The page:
The new attack has been dubbed Logjam,
( the name is a pun on the "discrete log"
math operation used to break the weak keys.
But the name is also an allusion to the fact that
these '90s-era export ciphers are part of an
immense amount of technical debt
that's built up in our crypto protocols,"
"There's just too much dead wood that's accumulated over the years."
The weakness is the result of export restrictions
the US government mandated in the 1990s
to enable less secure encryption for foreigners
so the FBI and NSA could eavesdrop on them .
. the Diffie-Hellman key exchange algorithm
allows two parties that have never met before
to negotiate a secret key even though they're
communicating over an unsecured, public channel.
. servers using the Diffie-Hellman
that support the export restrictions
can have the encryption broken:
attackers can interfere with the handshake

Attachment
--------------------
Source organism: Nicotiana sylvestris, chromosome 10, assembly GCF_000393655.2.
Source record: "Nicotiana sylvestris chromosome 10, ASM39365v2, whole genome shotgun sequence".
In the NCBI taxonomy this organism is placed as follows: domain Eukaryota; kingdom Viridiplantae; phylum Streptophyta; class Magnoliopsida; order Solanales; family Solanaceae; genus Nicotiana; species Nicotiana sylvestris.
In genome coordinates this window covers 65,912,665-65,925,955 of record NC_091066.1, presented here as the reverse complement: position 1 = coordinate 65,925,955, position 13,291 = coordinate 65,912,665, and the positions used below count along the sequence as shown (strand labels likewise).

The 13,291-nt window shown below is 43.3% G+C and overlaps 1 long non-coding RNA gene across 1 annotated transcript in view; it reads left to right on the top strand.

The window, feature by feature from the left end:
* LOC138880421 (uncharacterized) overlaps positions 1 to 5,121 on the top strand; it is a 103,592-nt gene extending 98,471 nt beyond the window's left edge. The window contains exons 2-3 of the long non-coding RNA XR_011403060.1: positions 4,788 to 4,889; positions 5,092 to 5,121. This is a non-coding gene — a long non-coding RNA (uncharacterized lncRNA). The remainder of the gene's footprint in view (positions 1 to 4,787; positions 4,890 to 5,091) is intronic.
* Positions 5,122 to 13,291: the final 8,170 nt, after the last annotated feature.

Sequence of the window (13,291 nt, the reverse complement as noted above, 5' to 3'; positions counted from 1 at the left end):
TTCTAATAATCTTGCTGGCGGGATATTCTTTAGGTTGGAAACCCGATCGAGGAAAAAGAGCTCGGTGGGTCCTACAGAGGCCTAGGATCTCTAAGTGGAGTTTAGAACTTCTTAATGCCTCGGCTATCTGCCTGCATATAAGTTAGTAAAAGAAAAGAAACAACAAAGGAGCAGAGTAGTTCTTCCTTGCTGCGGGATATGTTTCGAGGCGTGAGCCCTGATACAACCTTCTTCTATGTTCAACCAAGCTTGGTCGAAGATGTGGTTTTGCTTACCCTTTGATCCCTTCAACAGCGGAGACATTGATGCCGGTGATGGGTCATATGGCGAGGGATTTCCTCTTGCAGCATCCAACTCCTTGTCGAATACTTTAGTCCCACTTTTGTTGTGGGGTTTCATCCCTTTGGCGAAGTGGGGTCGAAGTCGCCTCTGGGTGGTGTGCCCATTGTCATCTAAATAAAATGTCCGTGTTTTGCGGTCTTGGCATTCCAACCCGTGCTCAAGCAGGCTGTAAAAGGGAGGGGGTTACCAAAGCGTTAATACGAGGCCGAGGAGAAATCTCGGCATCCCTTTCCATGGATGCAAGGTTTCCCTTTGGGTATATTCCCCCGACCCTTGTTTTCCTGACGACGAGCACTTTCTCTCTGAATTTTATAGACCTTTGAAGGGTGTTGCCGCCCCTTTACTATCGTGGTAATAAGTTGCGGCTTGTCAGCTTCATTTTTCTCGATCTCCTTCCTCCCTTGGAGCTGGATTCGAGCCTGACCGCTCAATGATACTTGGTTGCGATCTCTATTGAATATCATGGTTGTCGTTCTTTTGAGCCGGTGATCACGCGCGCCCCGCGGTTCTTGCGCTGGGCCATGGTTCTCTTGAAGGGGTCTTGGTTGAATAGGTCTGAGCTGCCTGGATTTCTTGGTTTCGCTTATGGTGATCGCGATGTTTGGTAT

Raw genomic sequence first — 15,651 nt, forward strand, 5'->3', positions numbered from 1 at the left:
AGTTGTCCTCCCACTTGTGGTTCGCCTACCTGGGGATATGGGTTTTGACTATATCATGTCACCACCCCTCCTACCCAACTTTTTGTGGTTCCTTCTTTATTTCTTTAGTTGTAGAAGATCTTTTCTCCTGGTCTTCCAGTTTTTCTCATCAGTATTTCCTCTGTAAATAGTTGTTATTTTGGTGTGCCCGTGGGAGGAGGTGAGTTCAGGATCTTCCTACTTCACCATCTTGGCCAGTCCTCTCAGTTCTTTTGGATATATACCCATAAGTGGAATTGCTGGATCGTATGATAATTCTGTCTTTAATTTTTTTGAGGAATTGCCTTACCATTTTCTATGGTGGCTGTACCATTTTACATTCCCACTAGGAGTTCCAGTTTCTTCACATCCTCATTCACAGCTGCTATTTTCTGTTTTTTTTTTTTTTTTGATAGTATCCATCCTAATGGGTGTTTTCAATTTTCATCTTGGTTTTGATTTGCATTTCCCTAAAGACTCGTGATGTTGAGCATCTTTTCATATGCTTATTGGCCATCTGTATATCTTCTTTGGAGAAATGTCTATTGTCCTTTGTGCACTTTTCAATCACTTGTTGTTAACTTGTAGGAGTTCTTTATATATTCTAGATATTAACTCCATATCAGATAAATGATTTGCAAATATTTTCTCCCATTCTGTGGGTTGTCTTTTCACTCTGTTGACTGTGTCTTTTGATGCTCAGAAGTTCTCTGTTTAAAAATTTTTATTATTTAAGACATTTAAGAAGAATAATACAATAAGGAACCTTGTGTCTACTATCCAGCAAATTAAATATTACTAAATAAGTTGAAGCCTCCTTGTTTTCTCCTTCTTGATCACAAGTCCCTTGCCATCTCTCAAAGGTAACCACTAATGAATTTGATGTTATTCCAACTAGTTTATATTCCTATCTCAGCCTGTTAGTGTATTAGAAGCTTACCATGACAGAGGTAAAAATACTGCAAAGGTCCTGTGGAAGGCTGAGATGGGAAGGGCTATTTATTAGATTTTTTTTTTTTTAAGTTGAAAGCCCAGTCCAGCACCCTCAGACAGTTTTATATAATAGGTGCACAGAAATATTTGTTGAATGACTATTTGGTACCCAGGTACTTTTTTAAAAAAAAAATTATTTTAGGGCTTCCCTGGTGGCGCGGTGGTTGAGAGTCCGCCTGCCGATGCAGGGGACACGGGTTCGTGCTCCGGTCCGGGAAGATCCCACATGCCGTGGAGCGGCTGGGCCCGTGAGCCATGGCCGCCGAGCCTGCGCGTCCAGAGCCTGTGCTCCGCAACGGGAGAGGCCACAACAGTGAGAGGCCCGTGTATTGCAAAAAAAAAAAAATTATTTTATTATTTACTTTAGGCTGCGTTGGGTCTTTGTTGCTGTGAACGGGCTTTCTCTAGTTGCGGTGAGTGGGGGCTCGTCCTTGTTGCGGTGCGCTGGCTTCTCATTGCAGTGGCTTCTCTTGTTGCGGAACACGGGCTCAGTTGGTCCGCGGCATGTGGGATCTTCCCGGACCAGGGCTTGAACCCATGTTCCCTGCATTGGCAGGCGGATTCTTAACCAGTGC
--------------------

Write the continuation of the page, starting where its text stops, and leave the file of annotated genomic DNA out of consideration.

in a way that causes the server to
use a smaller encryption key .
. developers of major browsers
are expected to implement a fix
that rejects encrypted connections
unless the key is at least 1024 bits.
. developers should also transition to
and elliptic curve version of the
Diffie-Hellman key exchange algorithm .
. check if your browser is vulnerable by visiting:
-- dh stands for Diffie-Hellman .
. my chrome os chrome browser gets this message:
Warning! Your web browser is vulnerable to Logjam
and can be tricked into using weak encryption.
You should update your browser.